Mr. Draganić spent the next three nights together with about 16 or 17 people in a tunnel that was one and a half metres wide, two metres high, about twenty metres long, and had no light. He was eventually transferred to a large metal building, 30 metres long and 13 metres wide, which is fully enclosed and has doors down one side, called Hangar 6. He was held there together with some 250 people.

The detainees slept on the concrete floor, with their heads on each other’s legs. When it was hot outside, it was also hot inside the hangar, and when it rained, the people on one side of the building could not sleep at all because everything got wet. They had to ask the guards who were posted outside the building to be allowed to use the toilet facilities, which consisted of a hole with a plank across it.

Mr. Draganić said that for food they received a slice of bread and sometimes three to four spoonfuls each of vegetable stew. They all ate from the same bowl and used the same five spoons. Some days, and for as many as three to four days, they did not get any food. Mr. Draganić said that the situation improved in August 1992, when Zdravko Mucić, the camp commander, allowed the detainees’ families to bring food to the camp.

Mr. Draganić described for the court a number of occasions when he was beaten and abused during the three months that he was at the camp. The guard who mistreated him the most, said Mr. Draganić, was camp guard Esad Landžo, also known by the nickname “Zenga,” which is derived from the acronym for a Croatian military unit called the Croatian National Guard—ZNG. Mr. Draganić knew Landžo, who is about a year younger than him, from before the war because they went to the same high school, and he saw him in the hallways, as well as in the cafes about town.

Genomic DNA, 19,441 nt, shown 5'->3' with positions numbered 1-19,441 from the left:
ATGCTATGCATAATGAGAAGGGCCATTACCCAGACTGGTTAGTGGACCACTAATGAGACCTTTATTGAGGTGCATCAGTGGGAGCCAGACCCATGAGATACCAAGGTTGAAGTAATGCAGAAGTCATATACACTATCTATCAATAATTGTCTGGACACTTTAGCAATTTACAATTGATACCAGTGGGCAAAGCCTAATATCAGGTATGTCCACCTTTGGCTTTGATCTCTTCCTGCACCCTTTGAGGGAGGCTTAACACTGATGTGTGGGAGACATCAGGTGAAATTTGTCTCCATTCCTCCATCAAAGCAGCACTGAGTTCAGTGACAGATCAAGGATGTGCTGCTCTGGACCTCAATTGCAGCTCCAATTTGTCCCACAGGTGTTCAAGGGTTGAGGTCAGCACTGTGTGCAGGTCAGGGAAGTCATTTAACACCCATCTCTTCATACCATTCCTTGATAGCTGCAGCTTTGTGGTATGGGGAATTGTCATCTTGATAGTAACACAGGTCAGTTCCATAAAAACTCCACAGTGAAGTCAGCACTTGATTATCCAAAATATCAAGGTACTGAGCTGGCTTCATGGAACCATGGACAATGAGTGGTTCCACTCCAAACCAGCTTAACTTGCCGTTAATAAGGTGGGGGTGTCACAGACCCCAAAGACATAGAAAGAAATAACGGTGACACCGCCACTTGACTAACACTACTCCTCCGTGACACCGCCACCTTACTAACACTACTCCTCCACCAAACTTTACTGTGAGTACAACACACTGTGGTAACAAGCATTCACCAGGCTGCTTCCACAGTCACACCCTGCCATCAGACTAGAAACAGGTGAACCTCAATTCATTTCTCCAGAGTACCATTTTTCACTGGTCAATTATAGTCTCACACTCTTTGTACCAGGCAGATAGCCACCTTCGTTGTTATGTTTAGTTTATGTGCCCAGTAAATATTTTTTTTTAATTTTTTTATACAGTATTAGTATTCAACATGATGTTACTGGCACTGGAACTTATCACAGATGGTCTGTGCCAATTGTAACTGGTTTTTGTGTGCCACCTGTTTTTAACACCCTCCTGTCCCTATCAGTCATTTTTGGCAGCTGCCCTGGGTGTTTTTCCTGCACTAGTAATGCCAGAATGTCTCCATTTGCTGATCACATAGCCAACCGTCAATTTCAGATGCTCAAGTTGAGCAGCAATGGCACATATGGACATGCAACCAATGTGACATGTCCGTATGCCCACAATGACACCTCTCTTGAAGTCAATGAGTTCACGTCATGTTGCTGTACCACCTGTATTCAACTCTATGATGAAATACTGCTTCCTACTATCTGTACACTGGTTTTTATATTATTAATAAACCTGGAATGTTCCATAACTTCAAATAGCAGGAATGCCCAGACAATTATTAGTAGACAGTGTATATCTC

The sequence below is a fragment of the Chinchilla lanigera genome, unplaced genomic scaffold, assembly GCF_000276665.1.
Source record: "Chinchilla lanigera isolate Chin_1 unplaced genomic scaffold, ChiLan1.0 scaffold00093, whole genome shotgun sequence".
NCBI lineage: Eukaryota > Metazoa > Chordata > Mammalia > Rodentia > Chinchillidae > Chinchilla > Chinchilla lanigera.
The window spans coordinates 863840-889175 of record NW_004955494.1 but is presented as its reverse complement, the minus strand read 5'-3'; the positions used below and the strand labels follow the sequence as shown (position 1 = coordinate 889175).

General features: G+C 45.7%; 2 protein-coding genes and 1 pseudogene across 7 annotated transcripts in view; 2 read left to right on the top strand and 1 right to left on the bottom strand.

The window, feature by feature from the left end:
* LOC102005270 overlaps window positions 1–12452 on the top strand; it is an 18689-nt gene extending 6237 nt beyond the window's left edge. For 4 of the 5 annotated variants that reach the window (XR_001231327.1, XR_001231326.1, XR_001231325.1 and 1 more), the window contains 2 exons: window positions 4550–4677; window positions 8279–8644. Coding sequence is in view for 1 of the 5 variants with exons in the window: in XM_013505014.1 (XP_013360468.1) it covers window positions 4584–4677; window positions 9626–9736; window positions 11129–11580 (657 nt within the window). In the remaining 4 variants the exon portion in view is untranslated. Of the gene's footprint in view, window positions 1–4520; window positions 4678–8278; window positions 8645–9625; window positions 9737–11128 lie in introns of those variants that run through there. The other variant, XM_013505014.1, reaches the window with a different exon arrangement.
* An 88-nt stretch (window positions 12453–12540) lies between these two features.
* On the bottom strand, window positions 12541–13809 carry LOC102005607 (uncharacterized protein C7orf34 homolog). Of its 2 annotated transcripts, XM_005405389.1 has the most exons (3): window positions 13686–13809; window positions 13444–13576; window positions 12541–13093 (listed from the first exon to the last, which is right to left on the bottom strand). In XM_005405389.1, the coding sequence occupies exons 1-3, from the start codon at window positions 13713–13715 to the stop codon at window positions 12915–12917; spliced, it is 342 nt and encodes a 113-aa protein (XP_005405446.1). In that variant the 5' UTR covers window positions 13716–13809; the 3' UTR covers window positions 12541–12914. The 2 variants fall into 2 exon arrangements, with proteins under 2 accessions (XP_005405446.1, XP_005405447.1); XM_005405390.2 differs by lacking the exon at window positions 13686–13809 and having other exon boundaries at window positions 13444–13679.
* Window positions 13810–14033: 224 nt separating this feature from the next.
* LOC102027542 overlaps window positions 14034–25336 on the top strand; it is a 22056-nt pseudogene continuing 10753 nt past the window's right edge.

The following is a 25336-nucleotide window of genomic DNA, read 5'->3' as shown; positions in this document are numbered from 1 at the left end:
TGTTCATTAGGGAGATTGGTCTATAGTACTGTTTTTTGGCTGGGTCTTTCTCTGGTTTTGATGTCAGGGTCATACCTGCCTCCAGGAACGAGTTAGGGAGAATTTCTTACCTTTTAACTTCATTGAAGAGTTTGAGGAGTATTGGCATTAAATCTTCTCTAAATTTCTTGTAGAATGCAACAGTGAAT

Mr. Draganić did not receive immediate medical care after he was burnt, and the wound blistered and became infected ... "You don’t need that," Delić told him. "You won’t last very long."

Mr. Draganić said that Esad Landžo beat him almost every day, usually using a baseball bat. But there were also a number of occasions when Landžo was among those who severely mistreated him.

Mr. Draganić told the court that the first time he was mistreated, Esad Landžo and three others called him out of Hangar 6, took him to another hangar and tied his hands to a beam above his head. All four of them beat him with planks and rifle butts and kicked him until he lost consciousness. While beating him, they asked him where his rifle was. Mr. Draganić kept repeating that he did not have one. After what Mr. Draganić said must have been an hour, they took him back to Hangar 6.